There have been a lot of announcements including offering a little relief in the area of cost-of-living pressures including $2 public transport, free lunches in schools (by Coalition), a lot of spending on hospitals both new and upgrades (by both sides) and bringing back the SEC and more spending on languages other than English be it in the form of storytime or the teaching of Punjabi and Hindi in schools, Sick Pay Guarantee, $250 Energy Saving Bonus and its extension by the government.
Premier Andrews has committed to reviving the State Electricity Commission and which it claims will create 59,000 clean-energy jobs which will be by the government. That seems to be a clever policy which not only promises more permanent, public-sector jobs but also suggest cheaper electricity rates in the long run, on an ongoing basis.
It should deliver votes from the older generation who lament losing the public sector grid.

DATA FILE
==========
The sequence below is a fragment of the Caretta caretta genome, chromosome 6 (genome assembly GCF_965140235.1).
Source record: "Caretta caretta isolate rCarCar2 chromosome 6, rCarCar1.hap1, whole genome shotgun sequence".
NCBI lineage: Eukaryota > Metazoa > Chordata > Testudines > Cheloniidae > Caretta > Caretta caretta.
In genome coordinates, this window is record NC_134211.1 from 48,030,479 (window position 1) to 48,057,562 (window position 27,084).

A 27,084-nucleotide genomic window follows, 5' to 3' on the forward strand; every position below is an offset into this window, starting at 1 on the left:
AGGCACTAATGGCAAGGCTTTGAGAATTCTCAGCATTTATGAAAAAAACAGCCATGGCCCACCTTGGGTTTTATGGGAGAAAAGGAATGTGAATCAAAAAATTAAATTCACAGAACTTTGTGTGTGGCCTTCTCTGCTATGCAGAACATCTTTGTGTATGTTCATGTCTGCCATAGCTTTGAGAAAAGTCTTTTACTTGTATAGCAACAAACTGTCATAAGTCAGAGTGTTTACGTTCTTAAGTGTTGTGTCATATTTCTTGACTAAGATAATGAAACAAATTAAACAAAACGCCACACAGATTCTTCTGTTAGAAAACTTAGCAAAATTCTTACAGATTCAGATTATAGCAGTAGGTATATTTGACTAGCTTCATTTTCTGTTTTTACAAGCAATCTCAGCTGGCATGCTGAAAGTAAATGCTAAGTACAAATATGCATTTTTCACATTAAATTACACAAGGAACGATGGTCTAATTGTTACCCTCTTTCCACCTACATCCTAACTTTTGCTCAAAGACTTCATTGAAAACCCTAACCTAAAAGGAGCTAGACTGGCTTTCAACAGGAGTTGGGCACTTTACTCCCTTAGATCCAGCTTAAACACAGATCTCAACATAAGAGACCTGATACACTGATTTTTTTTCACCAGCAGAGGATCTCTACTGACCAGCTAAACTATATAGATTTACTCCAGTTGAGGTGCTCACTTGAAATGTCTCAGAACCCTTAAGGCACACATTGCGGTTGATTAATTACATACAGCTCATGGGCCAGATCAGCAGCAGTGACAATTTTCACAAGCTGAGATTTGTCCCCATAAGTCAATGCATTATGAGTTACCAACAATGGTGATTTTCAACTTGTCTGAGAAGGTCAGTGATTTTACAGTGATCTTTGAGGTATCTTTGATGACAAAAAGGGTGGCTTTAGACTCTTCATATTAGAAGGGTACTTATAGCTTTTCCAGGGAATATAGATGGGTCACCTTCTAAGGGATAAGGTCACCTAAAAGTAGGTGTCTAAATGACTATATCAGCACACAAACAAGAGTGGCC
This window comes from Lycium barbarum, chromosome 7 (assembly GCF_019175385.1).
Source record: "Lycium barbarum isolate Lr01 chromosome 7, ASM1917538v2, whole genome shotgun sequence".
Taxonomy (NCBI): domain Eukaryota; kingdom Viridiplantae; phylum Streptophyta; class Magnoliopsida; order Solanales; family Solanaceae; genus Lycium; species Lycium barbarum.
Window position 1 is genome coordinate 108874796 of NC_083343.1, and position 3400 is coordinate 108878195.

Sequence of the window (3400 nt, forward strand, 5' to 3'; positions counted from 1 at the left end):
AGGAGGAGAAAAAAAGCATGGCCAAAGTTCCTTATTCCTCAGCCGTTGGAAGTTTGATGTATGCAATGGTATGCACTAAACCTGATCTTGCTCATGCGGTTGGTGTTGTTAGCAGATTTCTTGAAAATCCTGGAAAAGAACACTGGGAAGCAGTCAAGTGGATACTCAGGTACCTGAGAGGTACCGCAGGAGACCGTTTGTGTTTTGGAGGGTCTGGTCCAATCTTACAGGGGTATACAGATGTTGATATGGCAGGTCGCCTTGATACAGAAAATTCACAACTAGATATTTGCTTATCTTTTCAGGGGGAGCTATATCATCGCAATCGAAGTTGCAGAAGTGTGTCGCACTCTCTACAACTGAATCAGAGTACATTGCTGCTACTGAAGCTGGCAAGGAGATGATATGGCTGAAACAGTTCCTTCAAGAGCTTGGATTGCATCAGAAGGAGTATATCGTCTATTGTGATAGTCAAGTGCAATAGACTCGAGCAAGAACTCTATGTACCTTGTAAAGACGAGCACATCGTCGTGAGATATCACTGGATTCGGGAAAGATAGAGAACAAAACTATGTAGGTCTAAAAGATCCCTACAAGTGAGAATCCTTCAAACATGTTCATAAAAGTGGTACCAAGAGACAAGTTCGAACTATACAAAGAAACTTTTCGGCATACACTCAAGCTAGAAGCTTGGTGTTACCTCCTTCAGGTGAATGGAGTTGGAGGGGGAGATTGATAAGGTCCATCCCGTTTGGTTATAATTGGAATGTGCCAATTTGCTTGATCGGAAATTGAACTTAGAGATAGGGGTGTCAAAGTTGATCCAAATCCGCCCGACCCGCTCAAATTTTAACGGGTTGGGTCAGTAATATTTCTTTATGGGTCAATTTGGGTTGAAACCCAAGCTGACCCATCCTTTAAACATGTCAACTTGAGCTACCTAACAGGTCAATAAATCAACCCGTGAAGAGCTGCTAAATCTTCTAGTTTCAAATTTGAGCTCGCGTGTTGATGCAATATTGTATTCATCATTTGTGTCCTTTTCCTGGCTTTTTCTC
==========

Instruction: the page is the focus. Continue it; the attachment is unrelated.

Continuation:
There is also a plethora of announcements made in almost all areas by both sides, particularly in the areas of public transport and infrastructure and health.
I am not sure many measures are or can be (as Matthew Guy candidly admitted) directed at alleviating the immediate, day-to-day cost-of-living pressures.
That leaves the voters to measure the policies announced by both sides – in a longer span and thus – measure not only what is being promised but also what has been delivered.
That to the discerning voter will tilt it in the government’s favour albeit only slightly.
The reason is – if one were to look at the Coalition’s term in office – the wretched East West Link which cost the state more than $1.2 billion will not the only bad memory in voter’s minds. There are many controversial multimillion dollar planning decisions of that time allegedly favouring Coalition donors the Labor sympathisers throw in the face to counter the IBAC investigations against the government’s decisions on paltry grants worth a pittance compared to those.
Remember federal Coalition’s sports (rorts) grants program worth almost $100 million dollars, where the recipients were allegedly ‘cherrypicked’?